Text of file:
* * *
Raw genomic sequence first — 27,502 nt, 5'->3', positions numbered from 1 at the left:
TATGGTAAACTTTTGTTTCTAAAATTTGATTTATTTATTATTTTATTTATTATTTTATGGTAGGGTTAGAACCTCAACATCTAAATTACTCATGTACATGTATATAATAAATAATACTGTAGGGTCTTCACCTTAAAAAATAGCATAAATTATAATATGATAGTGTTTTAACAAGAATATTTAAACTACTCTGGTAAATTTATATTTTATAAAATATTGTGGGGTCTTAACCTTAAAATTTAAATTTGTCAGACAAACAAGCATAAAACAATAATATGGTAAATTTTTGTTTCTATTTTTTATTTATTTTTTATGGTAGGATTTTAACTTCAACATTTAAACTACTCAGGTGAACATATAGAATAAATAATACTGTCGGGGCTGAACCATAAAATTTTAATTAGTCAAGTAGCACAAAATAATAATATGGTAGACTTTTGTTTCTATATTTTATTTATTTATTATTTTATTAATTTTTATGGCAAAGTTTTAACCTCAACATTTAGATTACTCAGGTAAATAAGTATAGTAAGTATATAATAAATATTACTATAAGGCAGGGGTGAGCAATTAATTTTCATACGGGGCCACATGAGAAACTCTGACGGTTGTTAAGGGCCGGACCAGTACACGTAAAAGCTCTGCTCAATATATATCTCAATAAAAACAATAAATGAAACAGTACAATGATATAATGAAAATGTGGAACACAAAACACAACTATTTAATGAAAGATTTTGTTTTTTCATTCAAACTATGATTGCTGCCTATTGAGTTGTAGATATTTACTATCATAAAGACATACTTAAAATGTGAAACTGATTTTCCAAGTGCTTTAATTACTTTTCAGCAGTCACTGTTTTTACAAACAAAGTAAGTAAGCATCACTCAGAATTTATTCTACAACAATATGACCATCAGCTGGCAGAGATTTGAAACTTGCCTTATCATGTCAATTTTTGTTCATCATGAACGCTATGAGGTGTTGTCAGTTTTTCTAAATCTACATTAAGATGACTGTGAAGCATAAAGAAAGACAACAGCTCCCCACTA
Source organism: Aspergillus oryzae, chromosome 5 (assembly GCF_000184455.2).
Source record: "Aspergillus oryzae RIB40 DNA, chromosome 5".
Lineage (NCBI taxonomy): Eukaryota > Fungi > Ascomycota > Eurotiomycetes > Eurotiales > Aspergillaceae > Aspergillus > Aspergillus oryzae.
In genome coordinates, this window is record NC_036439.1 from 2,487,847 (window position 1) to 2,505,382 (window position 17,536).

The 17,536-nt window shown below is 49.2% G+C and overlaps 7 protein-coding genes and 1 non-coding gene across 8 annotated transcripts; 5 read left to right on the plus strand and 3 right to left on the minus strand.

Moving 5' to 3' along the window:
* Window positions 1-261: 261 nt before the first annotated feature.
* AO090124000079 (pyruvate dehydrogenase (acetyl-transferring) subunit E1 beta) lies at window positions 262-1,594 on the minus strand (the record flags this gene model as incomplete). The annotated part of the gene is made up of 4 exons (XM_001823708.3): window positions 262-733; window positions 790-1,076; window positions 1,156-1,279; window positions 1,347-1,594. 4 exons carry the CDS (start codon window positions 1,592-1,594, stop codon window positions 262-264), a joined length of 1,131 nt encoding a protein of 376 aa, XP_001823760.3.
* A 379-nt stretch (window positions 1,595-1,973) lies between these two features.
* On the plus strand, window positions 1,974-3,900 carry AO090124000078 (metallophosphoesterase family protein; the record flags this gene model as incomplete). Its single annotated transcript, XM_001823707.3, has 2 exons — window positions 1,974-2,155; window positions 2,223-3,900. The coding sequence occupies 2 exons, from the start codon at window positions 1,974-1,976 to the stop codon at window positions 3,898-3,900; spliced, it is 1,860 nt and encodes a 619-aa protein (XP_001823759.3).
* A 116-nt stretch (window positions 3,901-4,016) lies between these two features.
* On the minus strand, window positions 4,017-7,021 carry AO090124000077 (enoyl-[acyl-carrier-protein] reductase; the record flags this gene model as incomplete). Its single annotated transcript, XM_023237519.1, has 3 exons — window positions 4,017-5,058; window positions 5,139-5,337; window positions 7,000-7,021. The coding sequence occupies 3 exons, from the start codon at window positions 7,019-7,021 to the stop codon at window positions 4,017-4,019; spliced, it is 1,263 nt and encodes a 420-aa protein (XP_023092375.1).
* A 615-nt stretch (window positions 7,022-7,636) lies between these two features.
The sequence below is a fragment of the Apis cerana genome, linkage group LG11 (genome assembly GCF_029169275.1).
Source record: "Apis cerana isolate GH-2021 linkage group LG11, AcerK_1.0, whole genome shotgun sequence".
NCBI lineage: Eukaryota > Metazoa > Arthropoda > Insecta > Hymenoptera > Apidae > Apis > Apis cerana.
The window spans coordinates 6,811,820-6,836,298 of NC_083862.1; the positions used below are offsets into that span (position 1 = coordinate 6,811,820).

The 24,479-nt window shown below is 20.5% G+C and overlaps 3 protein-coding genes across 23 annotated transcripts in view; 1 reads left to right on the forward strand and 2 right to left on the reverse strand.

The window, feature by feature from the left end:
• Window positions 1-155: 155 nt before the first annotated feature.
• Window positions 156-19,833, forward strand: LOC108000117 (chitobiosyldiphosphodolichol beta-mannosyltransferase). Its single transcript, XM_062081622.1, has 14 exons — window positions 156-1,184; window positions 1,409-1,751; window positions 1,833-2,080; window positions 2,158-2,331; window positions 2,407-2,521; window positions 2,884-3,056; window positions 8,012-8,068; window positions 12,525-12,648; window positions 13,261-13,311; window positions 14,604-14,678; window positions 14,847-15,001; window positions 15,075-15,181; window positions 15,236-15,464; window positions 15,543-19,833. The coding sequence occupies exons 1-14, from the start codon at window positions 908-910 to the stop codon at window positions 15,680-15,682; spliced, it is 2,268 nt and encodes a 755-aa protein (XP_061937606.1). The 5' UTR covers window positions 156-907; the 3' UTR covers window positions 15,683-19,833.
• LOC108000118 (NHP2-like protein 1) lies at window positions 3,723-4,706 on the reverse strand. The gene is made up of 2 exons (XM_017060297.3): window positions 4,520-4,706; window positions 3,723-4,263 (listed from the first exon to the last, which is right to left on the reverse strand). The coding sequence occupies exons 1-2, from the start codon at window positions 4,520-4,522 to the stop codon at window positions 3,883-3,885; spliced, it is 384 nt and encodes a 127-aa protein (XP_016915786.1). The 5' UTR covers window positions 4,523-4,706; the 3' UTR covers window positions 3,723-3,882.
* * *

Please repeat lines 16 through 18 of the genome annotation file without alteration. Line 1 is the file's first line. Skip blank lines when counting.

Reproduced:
The sequence below is a fragment of the Apis cerana genome, linkage group LG11 (genome assembly GCF_029169275.1).
Source record: "Apis cerana isolate GH-2021 linkage group LG11, AcerK_1.0, whole genome shotgun sequence".
NCBI lineage: Eukaryota > Metazoa > Arthropoda > Insecta > Hymenoptera > Apidae > Apis > Apis cerana.